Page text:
The central Landungsbrücken pier gives way to Hamburg’s sprawling port. Board a small boat to tour the Speicherstadt, the city’s 19th-century labyrinth of brick storehouses. The International Maritime Museum takes visitors back in time while the daring architecture of HafenCity, a redeveloped area next door, offers a glimpse of the future. At the Miniatur Wunderland museum, housed inside a former storehouse, see the world’s largest model railway crossing meticulously reconstructed sceneries. Afterwards, enjoy sweet and sour Hamburg eel soup and freshly-caught herring served at the seafood restaurants dotting the pier. <br /><br /><h3>Designer shopping</h3>
Around Hamburg’s central Binnenalster lake, shoppers stroll Mediterranean-style arcades and promenades for jewellery, chic dresses and perfumes. The area’s main street, the tree-lined Jungfernstieg, also hosts the 1920s-style Alsterhaus, Hamburg’s main department store. Around the corner, the up-market Neuer Wall boulevard features the likes of Armani and Louis Vuitton. Fashion fans looking for individual outfits explore the tiny Karoviertel quarter, next to the trade fair grounds, where young designers sell one-off items straight from their studios.<h3></h3>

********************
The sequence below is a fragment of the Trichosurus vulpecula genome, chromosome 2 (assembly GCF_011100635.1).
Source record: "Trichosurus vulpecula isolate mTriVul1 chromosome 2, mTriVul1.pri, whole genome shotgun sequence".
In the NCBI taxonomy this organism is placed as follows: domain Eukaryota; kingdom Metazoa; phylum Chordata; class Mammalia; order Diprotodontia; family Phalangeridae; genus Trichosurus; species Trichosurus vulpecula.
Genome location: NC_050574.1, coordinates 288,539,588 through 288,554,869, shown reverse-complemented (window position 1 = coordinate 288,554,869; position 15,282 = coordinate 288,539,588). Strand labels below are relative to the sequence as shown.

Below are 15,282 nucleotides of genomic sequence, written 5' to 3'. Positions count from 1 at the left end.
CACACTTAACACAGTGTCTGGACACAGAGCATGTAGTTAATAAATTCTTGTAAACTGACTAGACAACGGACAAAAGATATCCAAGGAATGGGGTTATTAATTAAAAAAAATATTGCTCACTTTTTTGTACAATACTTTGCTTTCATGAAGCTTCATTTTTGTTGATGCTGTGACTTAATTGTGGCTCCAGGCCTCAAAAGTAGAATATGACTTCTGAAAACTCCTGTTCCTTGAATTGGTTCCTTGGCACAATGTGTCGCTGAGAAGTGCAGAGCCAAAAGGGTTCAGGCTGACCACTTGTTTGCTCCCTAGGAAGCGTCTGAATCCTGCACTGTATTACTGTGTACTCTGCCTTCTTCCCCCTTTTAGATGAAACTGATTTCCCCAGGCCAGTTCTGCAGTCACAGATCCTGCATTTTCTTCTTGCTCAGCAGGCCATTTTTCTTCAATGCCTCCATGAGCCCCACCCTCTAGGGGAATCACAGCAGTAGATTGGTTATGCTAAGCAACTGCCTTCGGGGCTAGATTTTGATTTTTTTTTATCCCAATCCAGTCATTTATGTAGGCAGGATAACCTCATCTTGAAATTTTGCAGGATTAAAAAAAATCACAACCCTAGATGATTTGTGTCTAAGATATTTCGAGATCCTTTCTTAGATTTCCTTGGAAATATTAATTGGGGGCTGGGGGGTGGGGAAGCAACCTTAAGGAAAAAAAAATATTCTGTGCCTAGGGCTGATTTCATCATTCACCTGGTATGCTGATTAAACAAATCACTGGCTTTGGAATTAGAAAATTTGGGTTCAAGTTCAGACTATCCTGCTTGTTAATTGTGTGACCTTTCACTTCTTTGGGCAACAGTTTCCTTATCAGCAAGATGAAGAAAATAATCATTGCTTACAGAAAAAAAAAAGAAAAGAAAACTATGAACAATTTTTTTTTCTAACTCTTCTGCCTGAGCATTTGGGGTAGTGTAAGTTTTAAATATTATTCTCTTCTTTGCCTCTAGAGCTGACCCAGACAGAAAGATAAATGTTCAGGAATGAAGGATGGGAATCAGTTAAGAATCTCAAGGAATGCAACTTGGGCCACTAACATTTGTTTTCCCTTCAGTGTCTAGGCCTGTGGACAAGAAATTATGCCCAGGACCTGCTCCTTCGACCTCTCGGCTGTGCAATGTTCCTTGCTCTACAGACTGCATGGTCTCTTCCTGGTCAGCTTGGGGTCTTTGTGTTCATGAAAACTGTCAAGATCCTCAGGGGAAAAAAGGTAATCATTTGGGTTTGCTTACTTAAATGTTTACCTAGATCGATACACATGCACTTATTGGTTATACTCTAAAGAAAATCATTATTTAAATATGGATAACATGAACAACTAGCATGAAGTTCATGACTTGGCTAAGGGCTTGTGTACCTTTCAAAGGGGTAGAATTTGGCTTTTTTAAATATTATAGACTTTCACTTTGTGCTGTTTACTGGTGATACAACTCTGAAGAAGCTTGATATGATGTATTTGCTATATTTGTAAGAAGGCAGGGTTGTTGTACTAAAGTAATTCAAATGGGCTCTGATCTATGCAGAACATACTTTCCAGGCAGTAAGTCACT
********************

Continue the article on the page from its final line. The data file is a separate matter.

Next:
Hamburg’s neon-lit Reeperbahn, in St Pauli, has long outgrown its reputation as a mere red-light district. Visitors sit in the area’s friendly sailors’ pubs, before taking their seats for a brash cabaret next door. St Pauli is also where the Beatles played some of their earliest gigs. The Beatlemania museum, on Reeperbahn, honours the band’s love affair with Hamburg.
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